KIR Donor Selection: Feasibility in Identifying better Donors

the participating center writing committee

Research output: Contribution to journalArticle

6 Citations (Scopus)

Abstract

We previously reported that acute myelogenous leukemia (AML) transplants using killer cell immunoglobulin-type receptor (KIR) B haplotype better or best (≥2 B activating gene loci ± Cen B/B) unrelated donors (URDs) yield less relapse and better survival. In this prospective trial we evaluated 535 AML searches from 14 participating centers with centralized donor KIR genotyping for donor selection. This represented 3% to 48% of all AML searches (median 20%) per center, totaling 3 to 172 patients (median 22) per center. Donor KIR genotype was reported at a median of 14 days after request (≤26 days for 76% of searches). In 535 searches, 2080 donors were requested for KIR genotyping (mean 4.3 per search); and a median of 1.8 (range, 0 to 4.5) per search were KIR typed. Choosing more donors for confirmatory HLA and KIR haplotype identification enriched the likelihood of finding KIR better or best donors. The search process identified a mean of 30% KIR better or best donors; the success ranged from 24% to 38% in the 11 centers enrolling ≥8 patients. More donors requested for KIR genotyping increased the likelihood of identifying KIR better or best haplotype donors. Of the 247 transplants, 9.3% used KIR best, 19% used KIR better, and 48% used KIR neutral donors while 24% used a non–KIR-tested donor. KIR genotyping did not delay transplantation. The time from search to transplant was identical for transplants using a KIR-genotyped versus a non–KIR-genotyped donor. Prospective evaluation can rapidly identify KIR favorable genotype donors, but choosing more donors per search would substantially increase the likelihood of having a KIR best or better donor available for transplantation. Transplant centers and donor registries must both commit extra effort to incorporate new characteristics (beyond HLA, age, and parity) into improved donor selection. Deliberate efforts to present additional genetic factors for donor selection will require novel procedures.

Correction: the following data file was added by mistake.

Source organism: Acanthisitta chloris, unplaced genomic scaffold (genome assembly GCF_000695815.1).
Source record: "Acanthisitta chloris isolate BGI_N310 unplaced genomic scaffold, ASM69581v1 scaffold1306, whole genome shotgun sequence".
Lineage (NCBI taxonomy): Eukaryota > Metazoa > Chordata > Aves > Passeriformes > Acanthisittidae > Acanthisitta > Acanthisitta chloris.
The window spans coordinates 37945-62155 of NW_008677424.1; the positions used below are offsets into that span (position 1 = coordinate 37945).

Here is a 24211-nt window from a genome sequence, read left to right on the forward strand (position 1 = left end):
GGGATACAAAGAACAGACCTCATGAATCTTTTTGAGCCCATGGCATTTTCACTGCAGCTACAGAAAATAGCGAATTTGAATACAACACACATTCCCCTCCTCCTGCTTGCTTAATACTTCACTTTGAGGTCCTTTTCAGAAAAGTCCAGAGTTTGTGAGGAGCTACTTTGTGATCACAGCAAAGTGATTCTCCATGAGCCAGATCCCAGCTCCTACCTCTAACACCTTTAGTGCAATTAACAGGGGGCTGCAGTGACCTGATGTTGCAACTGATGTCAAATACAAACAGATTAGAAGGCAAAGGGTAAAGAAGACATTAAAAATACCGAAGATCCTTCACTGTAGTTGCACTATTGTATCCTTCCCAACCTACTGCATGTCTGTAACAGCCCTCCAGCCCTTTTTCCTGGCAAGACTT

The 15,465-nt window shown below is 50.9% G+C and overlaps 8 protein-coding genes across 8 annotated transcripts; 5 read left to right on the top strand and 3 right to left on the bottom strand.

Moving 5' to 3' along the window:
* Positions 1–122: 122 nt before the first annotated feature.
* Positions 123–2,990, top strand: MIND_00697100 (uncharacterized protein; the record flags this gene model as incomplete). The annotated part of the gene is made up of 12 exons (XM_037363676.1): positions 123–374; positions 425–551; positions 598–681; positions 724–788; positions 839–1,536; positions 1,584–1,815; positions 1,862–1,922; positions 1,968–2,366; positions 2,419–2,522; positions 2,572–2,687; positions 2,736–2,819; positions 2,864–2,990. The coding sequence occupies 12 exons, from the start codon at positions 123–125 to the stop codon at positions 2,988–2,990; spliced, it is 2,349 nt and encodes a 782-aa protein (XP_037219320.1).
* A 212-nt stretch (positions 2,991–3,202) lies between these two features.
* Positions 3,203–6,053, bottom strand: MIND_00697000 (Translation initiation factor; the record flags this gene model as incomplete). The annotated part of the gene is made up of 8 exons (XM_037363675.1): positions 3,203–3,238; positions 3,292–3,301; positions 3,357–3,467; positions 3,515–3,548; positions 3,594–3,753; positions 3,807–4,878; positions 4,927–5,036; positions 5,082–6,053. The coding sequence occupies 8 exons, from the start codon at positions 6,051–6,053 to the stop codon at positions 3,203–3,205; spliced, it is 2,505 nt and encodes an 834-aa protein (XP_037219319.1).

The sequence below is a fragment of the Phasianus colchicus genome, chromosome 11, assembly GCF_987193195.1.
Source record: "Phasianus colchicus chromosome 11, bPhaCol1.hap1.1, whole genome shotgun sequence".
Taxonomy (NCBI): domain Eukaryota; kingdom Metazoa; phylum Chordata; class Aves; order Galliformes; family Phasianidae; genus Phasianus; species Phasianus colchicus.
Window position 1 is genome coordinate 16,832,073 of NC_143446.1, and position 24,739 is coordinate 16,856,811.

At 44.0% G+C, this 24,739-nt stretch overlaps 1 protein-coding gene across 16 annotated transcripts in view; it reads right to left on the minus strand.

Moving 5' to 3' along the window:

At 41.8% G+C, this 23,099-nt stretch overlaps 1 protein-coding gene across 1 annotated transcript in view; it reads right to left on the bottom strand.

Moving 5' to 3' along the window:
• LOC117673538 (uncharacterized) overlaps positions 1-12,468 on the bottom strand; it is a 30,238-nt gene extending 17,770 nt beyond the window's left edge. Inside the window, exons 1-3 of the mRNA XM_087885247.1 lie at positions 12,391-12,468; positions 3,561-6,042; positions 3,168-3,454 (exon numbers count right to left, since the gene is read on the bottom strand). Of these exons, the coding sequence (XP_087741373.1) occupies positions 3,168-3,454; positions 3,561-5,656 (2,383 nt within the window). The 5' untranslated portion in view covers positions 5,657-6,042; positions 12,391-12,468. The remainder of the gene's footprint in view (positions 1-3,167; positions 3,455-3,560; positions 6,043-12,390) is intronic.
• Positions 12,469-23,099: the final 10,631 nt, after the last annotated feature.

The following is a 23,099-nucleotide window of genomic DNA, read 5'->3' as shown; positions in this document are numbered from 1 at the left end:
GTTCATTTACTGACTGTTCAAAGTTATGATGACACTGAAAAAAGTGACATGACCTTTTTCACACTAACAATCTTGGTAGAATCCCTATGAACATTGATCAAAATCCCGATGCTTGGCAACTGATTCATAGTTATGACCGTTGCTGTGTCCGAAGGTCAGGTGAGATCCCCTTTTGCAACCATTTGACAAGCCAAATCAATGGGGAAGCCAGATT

Original languageEnglish (US)
Pages (from-to)e28-e32
JournalBiology of Blood and Marrow Transplantation
Volume25
Issue number1
DOIs
StatePublished - Jan 2019

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Donor Selection
Immunoglobulins
Tissue Donors
Transplants
Acute Myeloid Leukemia
Haplotypes
Transplantation
Genotype
Unrelated Donors

Keywords

  • Allogeneic hematopoietic cell transplant
  • HLA
  • KIR
  • Unrelated donor selection

Cite this

KIR Donor Selection : Feasibility in Identifying better Donors. / the participating center writing committee.

In: Biology of Blood and Marrow Transplantation, Vol. 25, No. 1, 01.2019, p. e28-e32.

Research output: Contribution to journalArticle

the participating center writing committee. / KIR Donor Selection : Feasibility in Identifying better Donors. In: Biology of Blood and Marrow Transplantation. 2019 ; Vol. 25, No. 1. pp. e28-e32.